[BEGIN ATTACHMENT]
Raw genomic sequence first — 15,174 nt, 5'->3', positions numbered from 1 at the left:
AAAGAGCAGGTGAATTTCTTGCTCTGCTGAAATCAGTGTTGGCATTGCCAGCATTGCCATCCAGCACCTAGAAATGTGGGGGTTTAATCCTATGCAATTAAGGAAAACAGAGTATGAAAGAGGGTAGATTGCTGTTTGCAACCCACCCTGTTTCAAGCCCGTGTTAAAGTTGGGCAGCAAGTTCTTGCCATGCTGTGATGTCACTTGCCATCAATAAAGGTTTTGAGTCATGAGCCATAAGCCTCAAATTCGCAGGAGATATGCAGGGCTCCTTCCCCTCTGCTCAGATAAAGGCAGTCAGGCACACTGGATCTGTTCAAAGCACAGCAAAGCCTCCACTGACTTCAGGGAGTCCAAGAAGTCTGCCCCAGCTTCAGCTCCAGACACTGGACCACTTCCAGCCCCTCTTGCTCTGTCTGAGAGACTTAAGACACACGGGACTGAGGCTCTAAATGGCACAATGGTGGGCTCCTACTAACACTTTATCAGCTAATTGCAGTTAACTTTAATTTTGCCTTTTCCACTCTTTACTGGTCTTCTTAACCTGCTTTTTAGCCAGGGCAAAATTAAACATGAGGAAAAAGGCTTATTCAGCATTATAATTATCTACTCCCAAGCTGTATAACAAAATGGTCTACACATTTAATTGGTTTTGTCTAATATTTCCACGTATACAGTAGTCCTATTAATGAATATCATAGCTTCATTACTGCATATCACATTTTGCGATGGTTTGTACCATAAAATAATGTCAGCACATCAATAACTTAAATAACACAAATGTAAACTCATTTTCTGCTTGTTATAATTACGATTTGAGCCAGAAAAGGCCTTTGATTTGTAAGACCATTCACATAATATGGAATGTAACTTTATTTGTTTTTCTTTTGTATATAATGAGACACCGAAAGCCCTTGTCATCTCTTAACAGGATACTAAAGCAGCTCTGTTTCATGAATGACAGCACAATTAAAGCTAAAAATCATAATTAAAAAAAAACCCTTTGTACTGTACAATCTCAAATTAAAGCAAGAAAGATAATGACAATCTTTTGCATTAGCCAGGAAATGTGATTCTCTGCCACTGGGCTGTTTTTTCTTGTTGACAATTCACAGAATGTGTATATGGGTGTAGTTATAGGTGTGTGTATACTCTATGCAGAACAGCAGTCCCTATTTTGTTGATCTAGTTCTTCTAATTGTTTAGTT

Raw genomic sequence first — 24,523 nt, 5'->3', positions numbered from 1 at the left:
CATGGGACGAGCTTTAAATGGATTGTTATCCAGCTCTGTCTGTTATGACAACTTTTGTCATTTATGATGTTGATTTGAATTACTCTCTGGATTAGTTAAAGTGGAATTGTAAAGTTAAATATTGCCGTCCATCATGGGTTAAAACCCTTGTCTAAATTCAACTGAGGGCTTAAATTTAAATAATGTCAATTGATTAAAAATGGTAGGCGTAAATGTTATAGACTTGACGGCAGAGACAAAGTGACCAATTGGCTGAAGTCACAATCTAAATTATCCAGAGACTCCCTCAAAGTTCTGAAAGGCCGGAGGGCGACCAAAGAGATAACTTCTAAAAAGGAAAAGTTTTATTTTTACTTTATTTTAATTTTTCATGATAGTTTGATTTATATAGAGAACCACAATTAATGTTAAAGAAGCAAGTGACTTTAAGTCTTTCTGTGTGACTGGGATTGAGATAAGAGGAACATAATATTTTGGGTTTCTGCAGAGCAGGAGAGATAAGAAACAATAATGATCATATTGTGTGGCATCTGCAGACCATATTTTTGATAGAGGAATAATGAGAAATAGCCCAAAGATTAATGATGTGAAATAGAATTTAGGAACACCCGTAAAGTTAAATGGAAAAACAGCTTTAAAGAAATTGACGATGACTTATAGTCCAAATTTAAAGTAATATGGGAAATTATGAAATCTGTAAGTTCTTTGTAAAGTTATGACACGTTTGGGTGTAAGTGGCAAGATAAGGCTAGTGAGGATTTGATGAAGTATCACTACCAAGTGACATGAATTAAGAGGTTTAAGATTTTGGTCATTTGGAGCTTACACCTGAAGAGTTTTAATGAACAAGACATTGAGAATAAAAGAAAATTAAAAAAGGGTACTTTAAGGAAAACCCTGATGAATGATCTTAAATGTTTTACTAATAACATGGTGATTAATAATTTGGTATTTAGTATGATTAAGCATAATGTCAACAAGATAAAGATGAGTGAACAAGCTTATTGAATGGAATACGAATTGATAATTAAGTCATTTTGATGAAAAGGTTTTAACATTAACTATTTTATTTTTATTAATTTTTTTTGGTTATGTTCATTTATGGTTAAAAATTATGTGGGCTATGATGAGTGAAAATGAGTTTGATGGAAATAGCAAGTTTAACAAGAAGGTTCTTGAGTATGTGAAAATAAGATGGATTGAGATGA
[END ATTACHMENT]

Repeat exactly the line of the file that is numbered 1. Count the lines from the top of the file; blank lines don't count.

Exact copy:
Raw genomic sequence first — 15,174 nt, 5'->3', positions numbered from 1 at the left: